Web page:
I don’t know that we really wanted to do it. After all, we didn’t have cell phones when we were younger and we turned out just fine. But let’s face it; times are different than they were back then. Our kids are growing up digitally native and most have cell phones.
But, when is it appropriate to give your child a cell phone?
From the time our son and daughter were very little we monitored their electronics. I remember hearing about kids getting carpel tunnel syndrome because they played too many video games. Or watching my children when they played games or watched television—it was as if the body snatchers took my vibrant, engaging kids and replaced them with zombies.
I used to tell them that too much screen time sucked the imaginations from their brains.
I still feel that way.
Frankly, the use of too many electronics scares me. I’ve read and researched how our children’s brains, and ours, are being rewired based on the amount of electronics use, so the thought of giving my child a cell phone scared me. But that wasn’t the only reason.
I worried about the content that might accessed, what might be sent to my kids and, heaven forbid, the possibility that they might be bullied—because I know people whose children have been bullied and harassed via text messages and social media and have heard about the devastating effect this has had on their children.
Then CJ approached 12 and we once again circled back to this debate.
As a parent, you want to protect your children from the evils of the world or being negatively impacted by anything. While cell phones hold a lot of positives, giving our son a phone was also opening up a whole new world fraught with potential issues.
At first I wanted to wait another year, but then came the realization that technology, and cell phones, are a part of life. It’s a part of life, like many more that will come, where we need to trust that we have given him the right tools to make good decisions. Although it isn’t as significant as handing your child the keys to the car, it does carry with it a certain level of responsibility.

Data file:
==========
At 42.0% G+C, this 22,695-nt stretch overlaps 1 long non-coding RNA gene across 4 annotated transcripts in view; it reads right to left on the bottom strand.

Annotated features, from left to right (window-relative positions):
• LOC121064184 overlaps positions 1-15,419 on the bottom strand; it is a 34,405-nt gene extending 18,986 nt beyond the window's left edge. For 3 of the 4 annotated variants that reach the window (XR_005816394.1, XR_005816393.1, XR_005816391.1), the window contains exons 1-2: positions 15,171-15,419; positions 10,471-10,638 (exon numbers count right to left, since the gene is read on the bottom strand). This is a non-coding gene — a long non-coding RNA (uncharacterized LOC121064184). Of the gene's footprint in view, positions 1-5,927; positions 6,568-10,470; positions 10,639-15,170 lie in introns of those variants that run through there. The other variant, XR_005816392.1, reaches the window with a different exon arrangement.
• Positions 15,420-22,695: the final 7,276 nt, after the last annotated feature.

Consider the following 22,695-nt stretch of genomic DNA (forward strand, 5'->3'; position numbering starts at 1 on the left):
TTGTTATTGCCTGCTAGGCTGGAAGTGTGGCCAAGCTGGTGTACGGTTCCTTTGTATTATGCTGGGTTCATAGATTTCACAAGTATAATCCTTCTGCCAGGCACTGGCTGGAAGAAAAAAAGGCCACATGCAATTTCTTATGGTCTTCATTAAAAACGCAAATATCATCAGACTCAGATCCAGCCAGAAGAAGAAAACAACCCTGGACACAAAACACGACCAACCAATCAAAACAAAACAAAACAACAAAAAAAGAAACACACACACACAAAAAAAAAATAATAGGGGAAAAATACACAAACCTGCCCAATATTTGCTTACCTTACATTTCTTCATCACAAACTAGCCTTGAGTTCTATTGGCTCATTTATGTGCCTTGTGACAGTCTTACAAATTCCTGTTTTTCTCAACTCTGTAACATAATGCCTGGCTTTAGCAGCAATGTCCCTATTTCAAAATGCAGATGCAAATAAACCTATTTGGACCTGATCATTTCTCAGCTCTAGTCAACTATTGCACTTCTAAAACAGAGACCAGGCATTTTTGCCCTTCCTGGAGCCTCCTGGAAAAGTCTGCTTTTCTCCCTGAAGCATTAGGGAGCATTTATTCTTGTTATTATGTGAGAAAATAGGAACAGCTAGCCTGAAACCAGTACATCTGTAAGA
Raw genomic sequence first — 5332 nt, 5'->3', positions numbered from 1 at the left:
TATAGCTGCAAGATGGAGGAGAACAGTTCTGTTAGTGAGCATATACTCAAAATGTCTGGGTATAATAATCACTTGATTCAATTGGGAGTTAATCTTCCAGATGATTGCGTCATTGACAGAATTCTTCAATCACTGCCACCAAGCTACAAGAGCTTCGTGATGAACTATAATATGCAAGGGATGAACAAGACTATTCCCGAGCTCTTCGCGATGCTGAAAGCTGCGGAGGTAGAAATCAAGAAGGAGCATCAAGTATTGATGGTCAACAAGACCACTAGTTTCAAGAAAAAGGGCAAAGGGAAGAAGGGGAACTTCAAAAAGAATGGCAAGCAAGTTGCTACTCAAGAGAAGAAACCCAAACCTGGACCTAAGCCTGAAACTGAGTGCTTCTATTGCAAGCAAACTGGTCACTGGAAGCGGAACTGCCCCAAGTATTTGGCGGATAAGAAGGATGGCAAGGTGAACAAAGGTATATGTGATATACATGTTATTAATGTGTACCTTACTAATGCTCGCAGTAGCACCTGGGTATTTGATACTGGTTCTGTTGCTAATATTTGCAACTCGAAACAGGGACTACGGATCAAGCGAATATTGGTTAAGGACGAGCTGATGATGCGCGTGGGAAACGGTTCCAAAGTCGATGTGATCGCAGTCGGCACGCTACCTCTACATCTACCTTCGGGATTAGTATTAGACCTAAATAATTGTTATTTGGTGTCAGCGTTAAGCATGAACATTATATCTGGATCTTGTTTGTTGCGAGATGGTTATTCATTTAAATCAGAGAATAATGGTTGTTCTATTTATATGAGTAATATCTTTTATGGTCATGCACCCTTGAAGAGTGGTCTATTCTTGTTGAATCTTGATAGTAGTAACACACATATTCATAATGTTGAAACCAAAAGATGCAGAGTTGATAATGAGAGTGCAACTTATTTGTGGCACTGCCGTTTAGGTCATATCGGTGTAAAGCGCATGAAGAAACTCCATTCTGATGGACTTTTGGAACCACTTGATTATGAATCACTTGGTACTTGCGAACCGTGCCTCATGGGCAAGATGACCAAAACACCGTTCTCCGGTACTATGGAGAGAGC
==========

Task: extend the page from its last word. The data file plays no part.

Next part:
So the question then became, not necessarily what age is appropriate, but whether or not:
(a) Had CJ reached a level where he would responsibly use a cell phone?
(b) Did he need one?
The answer to those questions was yes, but I didn’t want to just hand him a phone and minimize the responsibility it carried.
A few years ago, I remembered reading about a cell phone contract. I liked the concept that it held and thought it made a lot of sense, so I devised one of our own based on several that I found across the internet, but used one on Josh Shipp’s site primarily as the basis for the one I created:
Congratulations! You have received your first cell phone. This cell phone is not a right, but a privilege. Given your age, your continued honesty and overall responsibility, we feel that you are now ready to have your own phone. However, this privilege comes with responsibilities.
By reading the guidelines and signing below, you are agreeing to accept the responsibilities as a cell phone holder.
I understand that this phone is given to me on loan and is not mine. If I violate the above agreement, I understand that the phone can be taken away. I have read the following document and agree to the above terms.
It’s my hope that with some ground rules in place, we will be able to guide our son towards responsible use of what is essentially a tool.
We are just beginning this process and I would love to hear from other parents about their experiences! Have you given your child a cell phone and if so, at what age did you? What positives or negatives have you experienced?